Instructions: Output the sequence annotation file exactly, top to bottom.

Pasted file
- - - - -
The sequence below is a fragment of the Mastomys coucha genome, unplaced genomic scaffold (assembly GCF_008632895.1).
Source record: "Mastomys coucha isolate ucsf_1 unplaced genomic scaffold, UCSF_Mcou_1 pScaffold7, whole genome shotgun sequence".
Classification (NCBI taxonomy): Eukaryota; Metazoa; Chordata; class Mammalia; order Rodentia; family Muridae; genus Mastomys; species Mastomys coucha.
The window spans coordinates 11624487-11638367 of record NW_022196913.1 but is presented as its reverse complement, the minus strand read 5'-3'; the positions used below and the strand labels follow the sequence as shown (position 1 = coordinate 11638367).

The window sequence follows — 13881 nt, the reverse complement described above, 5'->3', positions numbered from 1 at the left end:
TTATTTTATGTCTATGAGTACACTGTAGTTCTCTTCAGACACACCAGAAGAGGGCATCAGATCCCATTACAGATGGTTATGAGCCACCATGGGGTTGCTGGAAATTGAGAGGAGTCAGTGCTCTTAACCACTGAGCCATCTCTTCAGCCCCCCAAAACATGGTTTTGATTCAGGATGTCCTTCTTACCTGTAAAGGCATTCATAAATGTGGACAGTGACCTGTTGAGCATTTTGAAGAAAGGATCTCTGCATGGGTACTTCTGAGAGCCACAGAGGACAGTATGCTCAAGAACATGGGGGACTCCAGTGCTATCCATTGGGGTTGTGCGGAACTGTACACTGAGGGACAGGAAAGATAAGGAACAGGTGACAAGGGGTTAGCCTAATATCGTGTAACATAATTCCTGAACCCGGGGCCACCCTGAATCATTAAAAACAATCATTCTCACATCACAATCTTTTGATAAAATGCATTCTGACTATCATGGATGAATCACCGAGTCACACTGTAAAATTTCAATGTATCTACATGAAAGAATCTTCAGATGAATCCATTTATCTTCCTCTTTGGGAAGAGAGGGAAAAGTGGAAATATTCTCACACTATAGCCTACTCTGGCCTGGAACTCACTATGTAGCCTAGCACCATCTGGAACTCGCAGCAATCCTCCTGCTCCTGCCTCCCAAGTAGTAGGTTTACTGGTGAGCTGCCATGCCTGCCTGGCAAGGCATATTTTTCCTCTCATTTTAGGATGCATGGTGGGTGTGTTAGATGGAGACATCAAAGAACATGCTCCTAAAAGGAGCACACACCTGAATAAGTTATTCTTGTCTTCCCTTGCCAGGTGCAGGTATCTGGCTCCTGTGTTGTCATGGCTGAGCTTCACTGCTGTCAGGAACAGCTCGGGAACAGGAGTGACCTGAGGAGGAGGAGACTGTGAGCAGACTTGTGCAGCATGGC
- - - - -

The sequence below is a fragment of the Mastomys coucha genome, unplaced genomic scaffold (assembly GCF_008632895.1).
Source record: "Mastomys coucha isolate ucsf_1 unplaced genomic scaffold, UCSF_Mcou_1 pScaffold7, whole genome shotgun sequence".
Classification (NCBI taxonomy): Eukaryota; Metazoa; Chordata; class Mammalia; order Rodentia; family Muridae; genus Mastomys; species Mastomys coucha.
The window spans coordinates 11624487-11638367 of record NW_022196913.1 but is presented as its reverse complement, the minus strand read 5'-3'; the positions used below and the strand labels follow the sequence as shown (position 1 = coordinate 11638367).

The window sequence follows — 13881 nt, the reverse complement described above, 5'->3', positions numbered from 1 at the left end:
TTATTTTATGTCTATGAGTACACTGTAGTTCTCTTCAGACACACCAGAAGAGGGCATCAGATCCCATTACAGATGGTTATGAGCCACCATGGGGTTGCTGGAAATTGAGAGGAGTCAGTGCTCTTAACCACTGAGCCATCTCTTCAGCCCCCCAAAACATGGTTTTGATTCAGGATGTCCTTCTTACCTGTAAAGGCATTCATAAATGTGGACAGTGACCTGTTGAGCATTTTGAAGAAAGGATCTCTGCATGGGTACTTCTGAGAGCCACAGAGGACAGTATGCTCAAGAACATGGGGGACTCCAGTGCTATCCATTGGGGTTGTGCGGAACTGTACACTGAGGGACAGGAAAGATAAGGAACAGGTGACAAGGGGTTAGCCTAATATCGTGTAACATAATTCCTGAACCCGGGGCCACCCTGAATCATTAAAAACAATCATTCTCACATCACAATCTTTTGATAAAATGCATTCTGACTATCATGGATGAATCACCGAGTCACACTGTAAAATTTCAATGTATCTACATGAAAGAATCTTCAGATGAATCCATTTATCTTCCTCTTTGGGAAGAGAGGGAAAAGTGGAAATATTCTCACACTATAGCCTACTCTGGCCTGGAACTCACTATGTAGCCTAGCACCATCTGGAACTCGCAGCAATCCTCCTGCTCCTGCCTCCCAAGTAGTAGGTTTACTGGTGAGCTGCCATGCCTGCCTGGCAAGGCATATTTTTCCTCTCATTTTAGGATGCATGGTGGGTGTGTTAGATGGAGACATCAAAGAACATGCTCCTAAAAGGAGCACACACCTGAATAAGTTATTCTTGTCTTCCCTTGCCAGGTGCAGGTATCTGGCTCCTGTGTTGTCATGGCTGAGCTTCACTGCTGTCAGGAACAGCTCGGGAACAGGAGTGACCTGAGGAGGAGGAGACTGTGAGCAGACTTGTGCAGCATGGC